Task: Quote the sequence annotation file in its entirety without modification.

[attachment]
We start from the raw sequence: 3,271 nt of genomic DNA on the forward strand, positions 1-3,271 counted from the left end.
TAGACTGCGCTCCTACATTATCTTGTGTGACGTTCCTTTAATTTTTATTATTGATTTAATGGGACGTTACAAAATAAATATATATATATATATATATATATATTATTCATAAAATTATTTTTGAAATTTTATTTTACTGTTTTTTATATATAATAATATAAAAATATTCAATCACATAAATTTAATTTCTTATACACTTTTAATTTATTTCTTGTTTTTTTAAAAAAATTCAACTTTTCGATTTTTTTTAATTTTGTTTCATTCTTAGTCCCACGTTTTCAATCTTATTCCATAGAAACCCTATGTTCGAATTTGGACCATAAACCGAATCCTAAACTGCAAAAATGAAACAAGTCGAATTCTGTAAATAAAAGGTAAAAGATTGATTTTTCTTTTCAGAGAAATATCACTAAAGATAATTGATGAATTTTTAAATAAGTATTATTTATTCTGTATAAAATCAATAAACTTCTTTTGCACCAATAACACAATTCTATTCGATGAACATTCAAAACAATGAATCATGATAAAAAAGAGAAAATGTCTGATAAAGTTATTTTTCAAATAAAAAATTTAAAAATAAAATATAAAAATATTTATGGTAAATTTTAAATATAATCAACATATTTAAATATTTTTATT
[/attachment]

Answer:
We start from the raw sequence: 3,271 nt of genomic DNA on the forward strand, positions 1-3,271 counted from the left end.
TAGACTGCGCTCCTACATTATCTTGTGTGACGTTCCTTTAATTTTTATTATTGATTTAATGGGACGTTACAAAATAAATATATATATATATATATATATATATTATTCATAAAATTATTTTTGAAATTTTATTTTACTGTTTTTTATATATAATAATATAAAAATATTCAATCACATAAATTTAATTTCTTATACACTTTTAATTTATTTCTTGTTTTTTTAAAAAAATTCAACTTTTCGATTTTTTTTAATTTTGTTTCATTCTTAGTCCCACGTTTTCAATCTTATTCCATAGAAACCCTATGTTCGAATTTGGACCATAAACCGAATCCTAAACTGCAAAAATGAAACAAGTCGAATTCTGTAAATAAAAGGTAAAAGATTGATTTTTCTTTTCAGAGAAATATCACTAAAGATAATTGATGAATTTTTAAATAAGTATTATTTATTCTGTATAAAATCAATAAACTTCTTTTGCACCAATAACACAATTCTATTCGATGAACATTCAAAACAATGAATCATGATAAAAAAGAGAAAATGTCTGATAAAGTTATTTTTCAAATAAAAAATTTAAAAATAAAATATAAAAATATTTATGGTAAATTTTAAATATAATCAACATATTTAAATATTTTTATT